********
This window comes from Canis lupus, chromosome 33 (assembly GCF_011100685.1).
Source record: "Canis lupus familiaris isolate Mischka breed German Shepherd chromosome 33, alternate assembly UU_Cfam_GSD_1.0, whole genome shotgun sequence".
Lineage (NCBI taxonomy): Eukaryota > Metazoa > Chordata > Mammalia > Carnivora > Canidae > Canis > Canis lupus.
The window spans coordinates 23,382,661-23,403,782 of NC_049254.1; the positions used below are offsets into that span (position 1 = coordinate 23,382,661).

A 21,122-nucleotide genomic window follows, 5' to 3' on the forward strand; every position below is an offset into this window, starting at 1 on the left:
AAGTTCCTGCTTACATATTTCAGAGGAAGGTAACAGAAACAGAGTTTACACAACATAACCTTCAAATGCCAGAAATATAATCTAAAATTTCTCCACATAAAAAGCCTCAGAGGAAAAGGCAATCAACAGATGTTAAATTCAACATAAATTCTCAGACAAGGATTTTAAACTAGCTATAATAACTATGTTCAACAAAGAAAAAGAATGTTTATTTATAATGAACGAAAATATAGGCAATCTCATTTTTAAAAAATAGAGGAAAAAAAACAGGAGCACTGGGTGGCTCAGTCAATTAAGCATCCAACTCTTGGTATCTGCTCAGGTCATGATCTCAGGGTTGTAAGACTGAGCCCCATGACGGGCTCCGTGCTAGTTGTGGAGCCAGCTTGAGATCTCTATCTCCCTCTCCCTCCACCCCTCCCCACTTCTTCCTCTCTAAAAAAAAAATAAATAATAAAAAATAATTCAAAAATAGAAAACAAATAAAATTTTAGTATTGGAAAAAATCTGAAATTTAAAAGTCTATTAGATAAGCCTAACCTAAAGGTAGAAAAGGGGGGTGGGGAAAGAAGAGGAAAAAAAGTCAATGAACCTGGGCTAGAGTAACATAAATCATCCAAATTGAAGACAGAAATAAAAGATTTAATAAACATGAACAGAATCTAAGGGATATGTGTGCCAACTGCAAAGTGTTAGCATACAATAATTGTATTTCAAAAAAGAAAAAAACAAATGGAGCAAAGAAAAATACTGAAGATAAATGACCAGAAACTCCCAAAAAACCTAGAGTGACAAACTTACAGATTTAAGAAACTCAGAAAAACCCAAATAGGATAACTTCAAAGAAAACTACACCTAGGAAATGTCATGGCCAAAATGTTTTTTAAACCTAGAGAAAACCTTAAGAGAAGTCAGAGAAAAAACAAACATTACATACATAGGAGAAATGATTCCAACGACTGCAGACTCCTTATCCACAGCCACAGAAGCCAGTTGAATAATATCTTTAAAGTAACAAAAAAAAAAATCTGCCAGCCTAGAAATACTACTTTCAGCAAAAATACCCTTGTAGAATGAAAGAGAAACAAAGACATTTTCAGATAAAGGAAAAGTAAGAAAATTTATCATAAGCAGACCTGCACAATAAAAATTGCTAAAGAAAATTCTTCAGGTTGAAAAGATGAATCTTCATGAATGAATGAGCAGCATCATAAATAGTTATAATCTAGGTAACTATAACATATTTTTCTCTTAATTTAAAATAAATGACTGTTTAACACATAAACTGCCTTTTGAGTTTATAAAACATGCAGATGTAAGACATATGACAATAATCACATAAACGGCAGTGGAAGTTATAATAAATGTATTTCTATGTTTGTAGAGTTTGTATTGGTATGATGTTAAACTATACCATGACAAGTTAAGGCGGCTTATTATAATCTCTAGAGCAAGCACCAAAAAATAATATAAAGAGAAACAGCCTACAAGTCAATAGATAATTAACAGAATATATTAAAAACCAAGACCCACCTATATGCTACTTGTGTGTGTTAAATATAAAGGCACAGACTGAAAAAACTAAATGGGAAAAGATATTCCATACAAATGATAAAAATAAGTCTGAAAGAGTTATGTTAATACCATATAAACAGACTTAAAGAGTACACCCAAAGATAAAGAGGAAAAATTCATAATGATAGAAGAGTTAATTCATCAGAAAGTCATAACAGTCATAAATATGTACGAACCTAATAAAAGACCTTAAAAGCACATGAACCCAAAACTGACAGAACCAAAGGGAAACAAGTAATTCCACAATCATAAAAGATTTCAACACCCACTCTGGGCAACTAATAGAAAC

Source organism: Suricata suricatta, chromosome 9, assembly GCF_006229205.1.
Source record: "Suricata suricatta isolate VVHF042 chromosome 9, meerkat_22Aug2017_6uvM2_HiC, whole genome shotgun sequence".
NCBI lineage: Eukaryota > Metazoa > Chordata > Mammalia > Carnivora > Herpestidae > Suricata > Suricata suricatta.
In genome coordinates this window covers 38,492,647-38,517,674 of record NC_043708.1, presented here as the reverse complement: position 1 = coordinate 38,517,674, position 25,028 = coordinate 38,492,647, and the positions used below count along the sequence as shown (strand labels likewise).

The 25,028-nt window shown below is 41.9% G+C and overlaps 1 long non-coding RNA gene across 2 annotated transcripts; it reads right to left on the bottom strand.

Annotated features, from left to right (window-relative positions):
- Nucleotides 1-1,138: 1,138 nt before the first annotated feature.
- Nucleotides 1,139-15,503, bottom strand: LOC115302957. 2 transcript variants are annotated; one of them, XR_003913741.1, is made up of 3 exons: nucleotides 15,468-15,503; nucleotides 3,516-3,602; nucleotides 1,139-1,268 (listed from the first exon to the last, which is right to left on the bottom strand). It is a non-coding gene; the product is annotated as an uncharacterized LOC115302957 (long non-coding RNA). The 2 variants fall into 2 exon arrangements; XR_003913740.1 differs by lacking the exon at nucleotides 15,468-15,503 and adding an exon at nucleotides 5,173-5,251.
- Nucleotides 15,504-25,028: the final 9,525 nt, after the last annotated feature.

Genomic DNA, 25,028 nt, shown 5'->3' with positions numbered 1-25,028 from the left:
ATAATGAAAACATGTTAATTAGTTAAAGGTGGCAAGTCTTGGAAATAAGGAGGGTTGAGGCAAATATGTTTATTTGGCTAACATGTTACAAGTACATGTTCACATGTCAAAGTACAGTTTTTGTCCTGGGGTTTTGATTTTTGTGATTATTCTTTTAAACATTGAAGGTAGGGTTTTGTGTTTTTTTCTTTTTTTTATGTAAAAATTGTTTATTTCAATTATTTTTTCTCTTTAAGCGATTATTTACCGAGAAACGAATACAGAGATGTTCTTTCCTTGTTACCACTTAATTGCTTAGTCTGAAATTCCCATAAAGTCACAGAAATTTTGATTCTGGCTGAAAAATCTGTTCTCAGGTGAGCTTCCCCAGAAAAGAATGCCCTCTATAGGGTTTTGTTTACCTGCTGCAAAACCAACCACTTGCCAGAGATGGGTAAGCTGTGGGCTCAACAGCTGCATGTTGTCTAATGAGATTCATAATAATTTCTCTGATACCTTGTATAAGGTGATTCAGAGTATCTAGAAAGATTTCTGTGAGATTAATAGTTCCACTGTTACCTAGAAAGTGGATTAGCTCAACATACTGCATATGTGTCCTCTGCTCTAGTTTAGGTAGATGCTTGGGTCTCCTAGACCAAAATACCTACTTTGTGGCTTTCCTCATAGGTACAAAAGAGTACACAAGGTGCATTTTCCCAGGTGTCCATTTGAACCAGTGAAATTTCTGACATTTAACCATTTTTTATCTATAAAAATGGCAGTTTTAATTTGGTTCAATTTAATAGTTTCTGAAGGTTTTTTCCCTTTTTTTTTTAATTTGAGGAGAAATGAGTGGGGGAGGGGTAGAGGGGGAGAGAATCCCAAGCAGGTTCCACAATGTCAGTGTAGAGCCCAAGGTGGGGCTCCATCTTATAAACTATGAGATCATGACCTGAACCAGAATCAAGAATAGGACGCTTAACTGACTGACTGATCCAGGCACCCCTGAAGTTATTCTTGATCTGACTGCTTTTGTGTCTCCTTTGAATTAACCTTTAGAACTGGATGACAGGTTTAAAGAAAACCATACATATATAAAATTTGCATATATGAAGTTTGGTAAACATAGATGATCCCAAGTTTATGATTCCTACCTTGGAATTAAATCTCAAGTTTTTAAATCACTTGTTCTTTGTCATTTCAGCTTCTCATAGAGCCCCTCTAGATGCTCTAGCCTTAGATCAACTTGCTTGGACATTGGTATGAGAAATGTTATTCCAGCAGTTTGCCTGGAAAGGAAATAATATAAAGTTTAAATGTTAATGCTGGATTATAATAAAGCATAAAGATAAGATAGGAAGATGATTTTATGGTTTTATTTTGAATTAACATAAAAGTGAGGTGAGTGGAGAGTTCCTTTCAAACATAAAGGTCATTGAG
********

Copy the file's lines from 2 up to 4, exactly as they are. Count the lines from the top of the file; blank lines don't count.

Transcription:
Source record: "Canis lupus familiaris isolate Mischka breed German Shepherd chromosome 33, alternate assembly UU_Cfam_GSD_1.0, whole genome shotgun sequence".
Lineage (NCBI taxonomy): Eukaryota > Metazoa > Chordata > Mammalia > Carnivora > Canidae > Canis > Canis lupus.
The window spans coordinates 23,382,661-23,403,782 of NC_049254.1; the positions used below are offsets into that span (position 1 = coordinate 23,382,661).